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Technology is supposed to make our lives easier, allowing us to do things more quickly and efficiently. But too often it seems to make things harder, leaving us with fifty-button remote controls, digital cameras with hundreds of mysterious features and book-length manuals, and cars with dashboard systems worthy of the space shuttle.
Social media is changing the way we communicate and the way we are perceived, both positively and negatively. Every time you post a photo, or update your status, you are contributing to your own digital footprint and personal brand.
Amy Jo Martin
The digital revolution is far more significant than the invention of writing or even of printing.
The digital camera is a great invention because it allows us to reminisce. Instantly.
The digital world has been in a separate orbit from our medical cocoon, and it's time the boundaries be taken down.
People are so into digital recording now they forgot how easy analog recording can be.
I have suffered from bullying in many ways, from bullying in school due to my disability in reading, to digital abuse that I deal with on a daily basis. I'd like to tell the kids that are being bullied that no one should have to deal with the abuse, ever!
As human beings, we are the only organisms that create for the sheer stupid pleasure of doing so. Whether it's laying out a garden, composing a new tune on the piano, writing a bit of poetry, manipulating a digital photo, redecorating a room, or inventing a new chili recipe - we are happiest when we are creating.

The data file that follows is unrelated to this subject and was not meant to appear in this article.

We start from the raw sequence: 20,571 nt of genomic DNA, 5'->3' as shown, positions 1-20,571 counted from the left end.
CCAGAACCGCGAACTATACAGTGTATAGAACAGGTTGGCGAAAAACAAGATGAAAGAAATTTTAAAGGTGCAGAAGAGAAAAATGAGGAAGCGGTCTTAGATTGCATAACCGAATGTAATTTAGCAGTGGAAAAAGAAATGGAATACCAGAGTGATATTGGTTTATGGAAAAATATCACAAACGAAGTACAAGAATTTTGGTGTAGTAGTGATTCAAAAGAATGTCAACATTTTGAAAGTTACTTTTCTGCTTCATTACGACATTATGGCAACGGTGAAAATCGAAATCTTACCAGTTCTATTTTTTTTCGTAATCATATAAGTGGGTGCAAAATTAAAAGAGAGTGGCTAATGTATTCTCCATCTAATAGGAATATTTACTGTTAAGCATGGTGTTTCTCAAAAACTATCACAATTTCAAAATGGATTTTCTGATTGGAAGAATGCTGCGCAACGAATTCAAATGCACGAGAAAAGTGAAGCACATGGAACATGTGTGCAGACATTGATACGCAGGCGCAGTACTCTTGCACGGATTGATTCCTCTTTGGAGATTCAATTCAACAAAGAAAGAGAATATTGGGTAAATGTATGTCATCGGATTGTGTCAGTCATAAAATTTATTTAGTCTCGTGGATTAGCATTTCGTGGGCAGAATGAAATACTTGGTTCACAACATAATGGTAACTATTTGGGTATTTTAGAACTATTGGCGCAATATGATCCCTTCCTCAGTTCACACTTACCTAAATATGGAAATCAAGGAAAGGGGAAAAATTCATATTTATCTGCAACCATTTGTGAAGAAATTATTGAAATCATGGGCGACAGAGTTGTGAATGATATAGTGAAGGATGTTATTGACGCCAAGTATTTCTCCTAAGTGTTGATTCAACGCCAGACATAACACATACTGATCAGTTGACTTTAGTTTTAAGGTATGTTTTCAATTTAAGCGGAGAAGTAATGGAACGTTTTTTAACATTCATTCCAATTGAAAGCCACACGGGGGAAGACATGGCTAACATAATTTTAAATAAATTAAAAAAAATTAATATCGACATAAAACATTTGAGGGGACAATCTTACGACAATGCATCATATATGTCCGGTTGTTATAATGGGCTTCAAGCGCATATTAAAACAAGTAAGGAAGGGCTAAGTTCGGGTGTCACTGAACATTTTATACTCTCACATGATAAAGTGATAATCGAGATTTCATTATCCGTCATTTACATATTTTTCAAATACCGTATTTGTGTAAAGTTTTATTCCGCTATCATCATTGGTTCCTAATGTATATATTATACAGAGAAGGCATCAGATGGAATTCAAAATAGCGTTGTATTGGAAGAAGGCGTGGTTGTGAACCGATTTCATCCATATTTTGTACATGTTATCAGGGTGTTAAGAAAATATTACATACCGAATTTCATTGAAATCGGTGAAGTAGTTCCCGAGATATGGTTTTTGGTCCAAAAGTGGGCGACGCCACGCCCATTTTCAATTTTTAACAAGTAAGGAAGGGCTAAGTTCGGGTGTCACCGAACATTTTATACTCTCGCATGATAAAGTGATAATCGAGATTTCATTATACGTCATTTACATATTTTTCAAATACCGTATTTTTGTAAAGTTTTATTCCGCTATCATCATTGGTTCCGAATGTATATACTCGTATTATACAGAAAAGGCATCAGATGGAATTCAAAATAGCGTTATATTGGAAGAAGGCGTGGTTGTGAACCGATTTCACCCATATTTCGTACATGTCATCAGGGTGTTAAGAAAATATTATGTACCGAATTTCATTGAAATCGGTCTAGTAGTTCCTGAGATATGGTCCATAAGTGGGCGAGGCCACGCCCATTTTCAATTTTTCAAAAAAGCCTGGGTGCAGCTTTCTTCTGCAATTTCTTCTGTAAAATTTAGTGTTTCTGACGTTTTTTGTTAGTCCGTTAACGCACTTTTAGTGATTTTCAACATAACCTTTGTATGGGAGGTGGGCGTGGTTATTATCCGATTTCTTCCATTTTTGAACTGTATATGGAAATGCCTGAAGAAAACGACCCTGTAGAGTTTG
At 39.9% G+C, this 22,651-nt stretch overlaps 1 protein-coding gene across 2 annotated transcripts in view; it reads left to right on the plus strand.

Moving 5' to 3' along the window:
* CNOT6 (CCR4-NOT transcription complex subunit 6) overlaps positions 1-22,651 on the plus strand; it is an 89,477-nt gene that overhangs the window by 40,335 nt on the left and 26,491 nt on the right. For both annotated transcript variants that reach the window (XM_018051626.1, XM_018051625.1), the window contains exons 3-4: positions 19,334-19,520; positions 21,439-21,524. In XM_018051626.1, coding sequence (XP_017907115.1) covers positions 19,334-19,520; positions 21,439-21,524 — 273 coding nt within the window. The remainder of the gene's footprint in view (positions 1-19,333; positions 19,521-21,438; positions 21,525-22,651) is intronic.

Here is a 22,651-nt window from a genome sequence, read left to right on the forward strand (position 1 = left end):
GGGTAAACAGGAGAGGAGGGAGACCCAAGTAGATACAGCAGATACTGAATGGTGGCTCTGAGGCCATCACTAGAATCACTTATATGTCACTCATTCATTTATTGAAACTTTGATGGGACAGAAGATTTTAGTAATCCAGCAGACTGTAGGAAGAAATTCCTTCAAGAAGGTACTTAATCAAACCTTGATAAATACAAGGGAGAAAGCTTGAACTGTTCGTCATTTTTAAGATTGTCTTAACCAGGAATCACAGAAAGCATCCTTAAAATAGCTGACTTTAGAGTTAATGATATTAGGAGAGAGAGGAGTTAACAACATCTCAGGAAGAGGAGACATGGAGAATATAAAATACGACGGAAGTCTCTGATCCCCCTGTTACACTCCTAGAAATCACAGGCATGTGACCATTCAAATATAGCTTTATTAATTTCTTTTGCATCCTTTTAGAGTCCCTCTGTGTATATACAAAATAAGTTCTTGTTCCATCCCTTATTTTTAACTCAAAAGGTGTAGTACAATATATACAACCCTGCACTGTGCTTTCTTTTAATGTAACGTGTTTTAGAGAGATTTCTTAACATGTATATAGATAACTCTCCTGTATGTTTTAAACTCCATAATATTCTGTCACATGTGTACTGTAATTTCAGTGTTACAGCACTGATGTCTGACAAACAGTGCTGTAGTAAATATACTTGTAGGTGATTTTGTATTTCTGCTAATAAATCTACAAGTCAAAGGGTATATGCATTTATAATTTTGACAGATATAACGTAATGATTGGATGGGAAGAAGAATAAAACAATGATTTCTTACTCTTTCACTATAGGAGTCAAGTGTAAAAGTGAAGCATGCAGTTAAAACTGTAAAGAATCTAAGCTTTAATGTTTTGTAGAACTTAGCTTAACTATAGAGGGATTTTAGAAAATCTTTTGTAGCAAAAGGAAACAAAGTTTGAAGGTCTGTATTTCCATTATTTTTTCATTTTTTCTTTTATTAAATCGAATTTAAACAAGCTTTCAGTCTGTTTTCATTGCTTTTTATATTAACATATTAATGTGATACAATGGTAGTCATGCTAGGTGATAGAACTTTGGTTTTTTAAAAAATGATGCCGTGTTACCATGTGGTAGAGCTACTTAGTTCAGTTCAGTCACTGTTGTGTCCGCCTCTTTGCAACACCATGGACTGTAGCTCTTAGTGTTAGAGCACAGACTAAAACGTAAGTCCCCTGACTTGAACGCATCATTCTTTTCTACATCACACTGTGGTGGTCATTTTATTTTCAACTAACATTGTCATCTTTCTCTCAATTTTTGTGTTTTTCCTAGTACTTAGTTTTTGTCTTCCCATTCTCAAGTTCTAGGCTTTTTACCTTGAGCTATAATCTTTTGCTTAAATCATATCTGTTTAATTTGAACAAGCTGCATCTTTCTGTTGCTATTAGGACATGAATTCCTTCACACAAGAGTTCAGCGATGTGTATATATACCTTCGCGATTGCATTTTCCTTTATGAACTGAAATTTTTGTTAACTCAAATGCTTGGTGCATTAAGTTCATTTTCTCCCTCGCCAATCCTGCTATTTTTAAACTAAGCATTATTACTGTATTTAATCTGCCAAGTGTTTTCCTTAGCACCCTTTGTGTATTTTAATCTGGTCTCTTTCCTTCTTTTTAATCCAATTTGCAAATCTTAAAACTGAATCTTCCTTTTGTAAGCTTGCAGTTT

Historically, privacy was almost implicit, because it was hard to find and gather information. But in the digital world, whether it's digital cameras or satellites or just what you click on, we need to have more explicit rules - not just for governments but for private companies.
We all have personal brands and most of us have already left a digital footprint, whether we like it or not. Proper social media use highlights your strengths that may not shine through in an interview or application and gives the world a broader view of who you are. Use it wisely.
Amy Jo Martin
The viral power of online media has proven how fast creative ideas can be spread and adopted, using tools like cellphones, digital cameras, micro-credit, mobile banking, Facebook, and Twitter. A perfect example? The way the Green Movement in Iran caught fire thanks to social media.
I'll co-host 'TODAY' from Los Angeles Saturday morning and then make my way up to Merced for that evening's graduation ceremony. I'm still touching up my remarks, but my challenge to the Class of 2010 will be to break through the deafening and too often negative echo chamber of the digital era and become critical and independent thinkers.
I grew up in a physical world, and I speak English. The next generation is growing up in a digital world, and they speak social.
I'm certainly not opposed to digital technology, whose graces I daily enjoy and rely on in so many ways. But I worry about our virtual blinders.